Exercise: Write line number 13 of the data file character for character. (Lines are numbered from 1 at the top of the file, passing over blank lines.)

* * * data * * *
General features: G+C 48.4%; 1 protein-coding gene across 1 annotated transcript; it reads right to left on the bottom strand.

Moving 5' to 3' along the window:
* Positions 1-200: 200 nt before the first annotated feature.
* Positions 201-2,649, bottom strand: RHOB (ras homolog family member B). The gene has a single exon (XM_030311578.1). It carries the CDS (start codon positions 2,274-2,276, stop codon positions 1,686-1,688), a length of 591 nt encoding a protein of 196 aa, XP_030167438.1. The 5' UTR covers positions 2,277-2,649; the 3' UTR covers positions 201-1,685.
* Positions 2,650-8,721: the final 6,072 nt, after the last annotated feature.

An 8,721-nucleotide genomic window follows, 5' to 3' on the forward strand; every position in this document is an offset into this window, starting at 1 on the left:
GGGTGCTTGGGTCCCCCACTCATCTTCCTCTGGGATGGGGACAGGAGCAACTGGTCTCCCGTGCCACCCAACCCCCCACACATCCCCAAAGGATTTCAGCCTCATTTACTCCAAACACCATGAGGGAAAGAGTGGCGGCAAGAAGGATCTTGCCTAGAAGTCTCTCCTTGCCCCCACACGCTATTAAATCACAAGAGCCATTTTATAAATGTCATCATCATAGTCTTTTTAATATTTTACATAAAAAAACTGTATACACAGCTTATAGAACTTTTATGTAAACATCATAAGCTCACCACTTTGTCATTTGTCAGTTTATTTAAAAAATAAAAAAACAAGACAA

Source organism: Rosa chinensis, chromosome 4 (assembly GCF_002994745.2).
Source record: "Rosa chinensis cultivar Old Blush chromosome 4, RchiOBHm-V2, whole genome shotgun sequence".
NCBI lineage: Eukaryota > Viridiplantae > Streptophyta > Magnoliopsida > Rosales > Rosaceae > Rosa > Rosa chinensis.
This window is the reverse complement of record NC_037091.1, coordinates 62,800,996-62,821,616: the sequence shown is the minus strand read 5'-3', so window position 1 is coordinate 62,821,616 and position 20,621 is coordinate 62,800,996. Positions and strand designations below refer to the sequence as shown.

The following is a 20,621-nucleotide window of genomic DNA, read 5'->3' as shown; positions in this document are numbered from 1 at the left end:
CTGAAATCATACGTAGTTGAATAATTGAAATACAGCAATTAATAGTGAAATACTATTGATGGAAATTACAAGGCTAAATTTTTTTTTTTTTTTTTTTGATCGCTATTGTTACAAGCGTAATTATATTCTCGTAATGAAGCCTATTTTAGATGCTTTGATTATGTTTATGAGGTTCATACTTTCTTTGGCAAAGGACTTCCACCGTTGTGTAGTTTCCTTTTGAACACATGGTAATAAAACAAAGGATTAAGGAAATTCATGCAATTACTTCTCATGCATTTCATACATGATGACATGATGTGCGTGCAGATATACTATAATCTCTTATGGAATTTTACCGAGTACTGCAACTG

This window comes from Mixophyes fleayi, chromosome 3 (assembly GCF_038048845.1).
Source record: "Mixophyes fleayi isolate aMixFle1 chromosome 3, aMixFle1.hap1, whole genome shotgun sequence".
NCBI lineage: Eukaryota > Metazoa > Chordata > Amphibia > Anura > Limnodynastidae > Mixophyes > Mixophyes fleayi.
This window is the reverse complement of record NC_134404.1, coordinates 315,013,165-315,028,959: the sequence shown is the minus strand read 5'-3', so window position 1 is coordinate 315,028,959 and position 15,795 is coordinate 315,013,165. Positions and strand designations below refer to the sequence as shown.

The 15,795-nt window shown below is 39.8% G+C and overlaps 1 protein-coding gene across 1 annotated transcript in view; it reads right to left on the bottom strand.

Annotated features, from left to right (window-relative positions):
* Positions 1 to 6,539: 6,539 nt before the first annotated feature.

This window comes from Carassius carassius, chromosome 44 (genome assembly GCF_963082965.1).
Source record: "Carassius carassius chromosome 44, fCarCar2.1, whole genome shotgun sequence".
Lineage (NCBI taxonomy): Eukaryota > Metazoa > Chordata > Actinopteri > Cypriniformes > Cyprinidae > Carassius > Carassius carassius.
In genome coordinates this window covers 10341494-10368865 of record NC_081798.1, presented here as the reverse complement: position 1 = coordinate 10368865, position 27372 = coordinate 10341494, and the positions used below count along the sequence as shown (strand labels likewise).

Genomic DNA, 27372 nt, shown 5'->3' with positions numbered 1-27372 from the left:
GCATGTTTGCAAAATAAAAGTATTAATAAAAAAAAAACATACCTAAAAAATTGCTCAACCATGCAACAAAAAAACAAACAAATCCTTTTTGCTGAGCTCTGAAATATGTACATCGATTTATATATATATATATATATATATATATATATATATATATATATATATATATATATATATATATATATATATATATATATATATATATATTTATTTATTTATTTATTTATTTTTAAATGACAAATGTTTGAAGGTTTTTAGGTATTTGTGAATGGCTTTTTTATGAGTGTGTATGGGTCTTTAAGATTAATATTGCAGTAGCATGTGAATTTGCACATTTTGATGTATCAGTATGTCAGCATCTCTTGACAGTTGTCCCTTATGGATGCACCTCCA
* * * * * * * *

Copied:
CTGAAATCATACGTAGTTGAATAATTGAAATACAGCAATTAATAGTGAAATACTATTGATGGAAATTACAAGGCTAAATTTTTTTTTTTTTTTTTTTGATCGCTATTGTTACAAGCGTAATTATATTCTCGTAATGAAGCCTATTTTAGATGCTTTGATTATGTTTATGAGGTTCATACTTTCTTTGGCAAAGGACTTCCACCGTTGTGTAGTTTCCTTTTGAACACATGGTAATAAAACAAAGGATTAAGGAAATTCATGCAATTACTTCTCATGCATTTCATACATGATGACATGATGTGCGTGCAGATATACTATAATCTCTTATGGAATTTTACCGAGTACTGCAACTG